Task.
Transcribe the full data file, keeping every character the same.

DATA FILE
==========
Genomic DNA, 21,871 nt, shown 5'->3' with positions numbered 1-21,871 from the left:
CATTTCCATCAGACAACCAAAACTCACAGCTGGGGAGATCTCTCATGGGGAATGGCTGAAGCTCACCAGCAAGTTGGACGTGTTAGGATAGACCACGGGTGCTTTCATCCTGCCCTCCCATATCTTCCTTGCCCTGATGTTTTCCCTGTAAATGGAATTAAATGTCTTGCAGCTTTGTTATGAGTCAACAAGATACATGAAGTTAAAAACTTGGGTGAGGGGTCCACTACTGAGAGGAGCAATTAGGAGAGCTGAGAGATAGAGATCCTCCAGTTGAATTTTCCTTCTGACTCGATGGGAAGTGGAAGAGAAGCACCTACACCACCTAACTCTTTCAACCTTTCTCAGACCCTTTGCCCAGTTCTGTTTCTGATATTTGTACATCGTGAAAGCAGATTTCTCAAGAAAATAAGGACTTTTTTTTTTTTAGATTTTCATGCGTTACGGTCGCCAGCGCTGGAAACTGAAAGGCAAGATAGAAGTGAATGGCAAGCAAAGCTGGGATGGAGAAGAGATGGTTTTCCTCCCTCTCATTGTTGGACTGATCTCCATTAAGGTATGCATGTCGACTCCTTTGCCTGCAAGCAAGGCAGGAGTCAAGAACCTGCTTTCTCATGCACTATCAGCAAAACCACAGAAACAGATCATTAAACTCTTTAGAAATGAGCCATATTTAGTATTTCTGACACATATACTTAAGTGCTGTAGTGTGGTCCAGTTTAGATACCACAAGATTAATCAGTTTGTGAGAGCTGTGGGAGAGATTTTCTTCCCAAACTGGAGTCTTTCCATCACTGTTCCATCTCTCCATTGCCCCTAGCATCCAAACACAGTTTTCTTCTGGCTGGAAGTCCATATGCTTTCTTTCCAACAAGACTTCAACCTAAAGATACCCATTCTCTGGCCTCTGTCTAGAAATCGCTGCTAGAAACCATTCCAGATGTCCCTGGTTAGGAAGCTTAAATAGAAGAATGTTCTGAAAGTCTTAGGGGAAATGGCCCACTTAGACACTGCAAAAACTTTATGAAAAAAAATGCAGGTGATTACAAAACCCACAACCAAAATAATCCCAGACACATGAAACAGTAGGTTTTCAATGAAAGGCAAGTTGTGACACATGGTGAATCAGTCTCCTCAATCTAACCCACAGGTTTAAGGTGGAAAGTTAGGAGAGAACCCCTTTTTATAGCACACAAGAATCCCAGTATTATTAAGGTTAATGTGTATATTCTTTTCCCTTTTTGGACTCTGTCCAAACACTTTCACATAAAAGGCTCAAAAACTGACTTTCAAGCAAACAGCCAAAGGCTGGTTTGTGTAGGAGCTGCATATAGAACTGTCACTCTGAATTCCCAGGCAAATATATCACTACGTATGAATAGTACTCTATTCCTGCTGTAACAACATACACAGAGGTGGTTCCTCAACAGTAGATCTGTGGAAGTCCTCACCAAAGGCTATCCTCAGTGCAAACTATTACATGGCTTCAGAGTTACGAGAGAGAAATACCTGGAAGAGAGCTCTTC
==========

Genomic DNA, 21,871 nt, shown 5'->3' with positions numbered 1-21,871 from the left:
CATTTCCATCAGACAACCAAAACTCACAGCTGGGGAGATCTCTCATGGGGAATGGCTGAAGCTCACCAGCAAGTTGGACGTGTTAGGATAGACCACGGGTGCTTTCATCCTGCCCTCCCATATCTTCCTTGCCCTGATGTTTTCCCTGTAAATGGAATTAAATGTCTTGCAGCTTTGTTATGAGTCAACAAGATACATGAAGTTAAAAACTTGGGTGAGGGGTCCACTACTGAGAGGAGCAATTAGGAGAGCTGAGAGATAGAGATCCTCCAGTTGAATTTTCCTTCTGACTCGATGGGAAGTGGAAGAGAAGCACCTACACCACCTAACTCTTTCAACCTTTCTCAGACCCTTTGCCCAGTTCTGTTTCTGATATTTGTACATCGTGAAAGCAGATTTCTCAAGAAAATAAGGACTTTTTTTTTTTTAGATTTTCATGCGTTACGGTCGCCAGCGCTGGAAACTGAAAGGCAAGATAGAAGTGAATGGCAAGCAAAGCTGGGATGGAGAAGAGATGGTTTTCCTCCCTCTCATTGTTGGACTGATCTCCATTAAGGTATGCATGTCGACTCCTTTGCCTGCAAGCAAGGCAGGAGTCAAGAACCTGCTTTCTCATGCACTATCAGCAAAACCACAGAAACAGATCATTAAACTCTTTAGAAATGAGCCATATTTAGTATTTCTGACACATATACTTAAGTGCTGTAGTGTGGTCCAGTTTAGATACCACAAGATTAATCAGTTTGTGAGAGCTGTGGGAGAGATTTTCTTCCCAAACTGGAGTCTTTCCATCACTGTTCCATCTCTCCATTGCCCCTAGCATCCAAACACAGTTTTCTTCTGGCTGGAAGTCCATATGCTTTCTTTCCAACAAGACTTCAACCTAAAGATACCCATTCTCTGGCCTCTGTCTAGAAATCGCTGCTAGAAACCATTCCAGATGTCCCTGGTTAGGAAGCTTAAATAGAAGAATGTTCTGAAAGTCTTAGGGGAAATGGCCCACTTAGACACTGCAAAAACTTTATGAAAAAAAATGCAGGTGATTACAAAACCCACAACCAAAATAATCCCAGACACATGAAACAGTAGGTTTTCAATGAAAGGCAAGTTGTGACACATGGTGAATCAGTCTCCTCAATCTAACCCACAGGTTTAAGGTGGAAAGTTAGGAGAGAACCCCTTTTTATAGCACACAAGAATCCCAGTATTATTAAGGTTAATGTGTATATTCTTTTCCCTTTTTGGACTCTGTCCAAACACTTTCACATAAAAGGCTCAAAAACTGACTTTCAAGCAAACAGCCAAAGGCTGGTTTGTGTAGGAGCTGCATATAGAACTGTCACTCTGAATTCCCAGGCAAATATATCACTACGTATGAATAGTACTCTATTCCTGCTGTAACAACATACACAGAGGTGGTTCCTCAACAGTAGATCTGTGGAAGTCCTCACCAAAGGCTATCCTCAGTGCAAACTATTACATGGCTTCAGAGTTACGAGAGAGAAATACCTGGAAGAGAGCTCTTC